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Climate responses and interrelations of stem increment and crown transparency in Norway spruce, Scots pine, and common beech
- Seidling, Walter, Ziche, Daniel, Beck, Wolfgang
- Forest ecology and management 2012 v.284 pp. 196-204
- Fagus, Picea abies, Pinus sylvestris, autocorrelation, climate, climate change, drought, forest trees, forests, growth rings, linear models, monitoring, silviculture, spring, stems, summer, temperature, Germany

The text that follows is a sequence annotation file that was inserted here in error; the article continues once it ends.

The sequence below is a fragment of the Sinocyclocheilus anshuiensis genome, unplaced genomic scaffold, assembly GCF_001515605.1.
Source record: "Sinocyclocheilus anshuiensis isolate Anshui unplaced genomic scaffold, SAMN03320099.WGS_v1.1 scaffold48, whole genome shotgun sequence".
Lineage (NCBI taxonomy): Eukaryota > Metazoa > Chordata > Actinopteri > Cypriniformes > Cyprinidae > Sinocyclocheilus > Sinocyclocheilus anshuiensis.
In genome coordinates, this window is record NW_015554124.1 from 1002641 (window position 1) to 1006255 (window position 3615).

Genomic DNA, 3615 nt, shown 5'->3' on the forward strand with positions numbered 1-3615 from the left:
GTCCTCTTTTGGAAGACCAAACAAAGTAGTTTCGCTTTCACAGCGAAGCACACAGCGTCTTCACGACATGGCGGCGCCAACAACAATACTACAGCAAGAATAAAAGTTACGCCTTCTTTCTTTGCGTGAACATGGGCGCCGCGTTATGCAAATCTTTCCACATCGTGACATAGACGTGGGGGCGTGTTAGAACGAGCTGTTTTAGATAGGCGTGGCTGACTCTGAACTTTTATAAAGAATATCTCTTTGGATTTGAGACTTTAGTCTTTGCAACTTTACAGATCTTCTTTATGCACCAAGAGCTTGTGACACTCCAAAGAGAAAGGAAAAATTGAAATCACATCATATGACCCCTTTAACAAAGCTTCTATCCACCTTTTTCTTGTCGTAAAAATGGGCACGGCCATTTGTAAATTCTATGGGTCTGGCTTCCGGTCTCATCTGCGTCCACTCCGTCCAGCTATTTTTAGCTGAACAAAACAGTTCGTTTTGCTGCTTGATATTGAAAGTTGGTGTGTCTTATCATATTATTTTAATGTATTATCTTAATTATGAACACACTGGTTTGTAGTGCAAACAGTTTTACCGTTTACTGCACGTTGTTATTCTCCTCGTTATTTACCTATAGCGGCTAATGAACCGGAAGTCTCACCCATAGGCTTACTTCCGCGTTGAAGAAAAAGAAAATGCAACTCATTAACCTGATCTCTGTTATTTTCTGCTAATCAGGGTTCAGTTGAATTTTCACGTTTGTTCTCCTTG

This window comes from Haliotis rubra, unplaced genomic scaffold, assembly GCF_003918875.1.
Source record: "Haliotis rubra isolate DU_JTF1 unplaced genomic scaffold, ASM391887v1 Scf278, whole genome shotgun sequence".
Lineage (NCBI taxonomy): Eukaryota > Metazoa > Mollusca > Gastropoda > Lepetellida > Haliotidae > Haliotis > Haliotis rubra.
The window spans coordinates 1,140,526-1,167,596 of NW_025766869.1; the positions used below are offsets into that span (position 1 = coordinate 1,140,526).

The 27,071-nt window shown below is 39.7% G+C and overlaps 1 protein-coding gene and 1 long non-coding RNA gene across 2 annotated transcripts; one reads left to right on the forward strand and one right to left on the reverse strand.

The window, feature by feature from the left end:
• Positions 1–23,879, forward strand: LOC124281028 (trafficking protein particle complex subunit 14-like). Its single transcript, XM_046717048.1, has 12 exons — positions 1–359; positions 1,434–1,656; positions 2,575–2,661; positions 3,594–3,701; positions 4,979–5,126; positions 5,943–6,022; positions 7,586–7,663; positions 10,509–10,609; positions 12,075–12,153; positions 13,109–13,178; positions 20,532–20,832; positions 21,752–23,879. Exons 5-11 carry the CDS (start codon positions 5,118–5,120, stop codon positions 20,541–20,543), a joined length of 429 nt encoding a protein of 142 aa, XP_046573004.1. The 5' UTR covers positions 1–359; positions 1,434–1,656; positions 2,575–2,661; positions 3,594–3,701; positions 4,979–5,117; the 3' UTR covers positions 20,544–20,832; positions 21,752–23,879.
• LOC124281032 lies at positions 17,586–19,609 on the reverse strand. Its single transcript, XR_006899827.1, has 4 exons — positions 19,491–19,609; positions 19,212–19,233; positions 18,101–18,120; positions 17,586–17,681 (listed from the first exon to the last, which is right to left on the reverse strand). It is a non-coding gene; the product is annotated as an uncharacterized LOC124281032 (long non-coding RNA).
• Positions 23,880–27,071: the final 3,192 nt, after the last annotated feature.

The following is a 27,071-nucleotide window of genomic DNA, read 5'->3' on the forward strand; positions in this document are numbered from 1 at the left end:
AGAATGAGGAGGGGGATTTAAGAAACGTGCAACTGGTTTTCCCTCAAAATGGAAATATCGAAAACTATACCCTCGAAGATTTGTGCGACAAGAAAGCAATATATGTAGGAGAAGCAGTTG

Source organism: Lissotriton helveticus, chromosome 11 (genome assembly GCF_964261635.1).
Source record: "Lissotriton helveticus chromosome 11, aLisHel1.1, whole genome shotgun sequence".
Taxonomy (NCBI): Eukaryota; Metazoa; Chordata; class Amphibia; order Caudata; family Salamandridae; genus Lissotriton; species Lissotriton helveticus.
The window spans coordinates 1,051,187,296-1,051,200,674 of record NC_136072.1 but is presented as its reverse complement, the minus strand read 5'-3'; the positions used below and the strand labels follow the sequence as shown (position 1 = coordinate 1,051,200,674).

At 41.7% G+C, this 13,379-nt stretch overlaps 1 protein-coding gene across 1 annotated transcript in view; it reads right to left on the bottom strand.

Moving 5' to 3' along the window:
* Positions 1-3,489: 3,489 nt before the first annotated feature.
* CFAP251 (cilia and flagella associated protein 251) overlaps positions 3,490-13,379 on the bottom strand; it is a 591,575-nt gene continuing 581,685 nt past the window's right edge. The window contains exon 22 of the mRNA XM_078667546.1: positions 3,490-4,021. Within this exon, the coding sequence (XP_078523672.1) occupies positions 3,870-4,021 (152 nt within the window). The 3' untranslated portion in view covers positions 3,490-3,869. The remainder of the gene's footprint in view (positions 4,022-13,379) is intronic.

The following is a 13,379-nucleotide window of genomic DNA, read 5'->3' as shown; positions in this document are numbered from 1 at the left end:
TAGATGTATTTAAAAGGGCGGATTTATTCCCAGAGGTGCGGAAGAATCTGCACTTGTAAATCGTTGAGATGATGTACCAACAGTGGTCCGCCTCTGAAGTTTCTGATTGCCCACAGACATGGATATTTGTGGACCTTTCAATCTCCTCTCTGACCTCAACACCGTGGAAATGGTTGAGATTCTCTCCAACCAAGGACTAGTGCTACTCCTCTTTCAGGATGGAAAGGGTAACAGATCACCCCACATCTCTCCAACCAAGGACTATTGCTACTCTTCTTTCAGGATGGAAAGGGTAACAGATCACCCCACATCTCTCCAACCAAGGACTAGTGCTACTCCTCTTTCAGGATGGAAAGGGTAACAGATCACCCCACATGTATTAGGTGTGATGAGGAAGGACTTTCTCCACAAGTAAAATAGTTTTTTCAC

- Due to changing climatic conditions the knowledge about ecological performance of forest trees is elementary in silviculture. Regular crown transparency estimates from 36 intensive forest monitoring plots in Germany were supplemented by tree-ring width measurements. Both were used as response parameters within general linear mixed models for Norway spruce, Scots pine, and common beech. Current and lagged summer temperature and precipitation as well as current early spring temperature were used as predictor variables. Mutual relationships of the two responsive parameters, random plot effects, and autocorrelative aspects of the response variables were also considered. For Norway spruce two separate models were performed, one using climatically dryer sites and the other climatically moister sites. Mean sensitivity of radial stem increment was generally higher than mean sensitivity of crown transparency, however, there were species-specific differences. In spruce at dryer sites and at beech sites crown transparency was higher in years following hot summers. Crown transparency in spruce and pine showed most notably high first order autocorrelation. Stem increment in beech was mainly promoted by last summer’s precipitation. In spruce, high previous year’s summer temperature was distinctively confining stem increment, while in Scots pine it was enhanced by mild early spring temperatures. In beech and pine current year’s crown transparency was negatively correlated with stem increment. Results underlined certain sensitivities for common beech and Norway spruce against meteorological summer drought, while in Scots pine early spring temperature was most influential.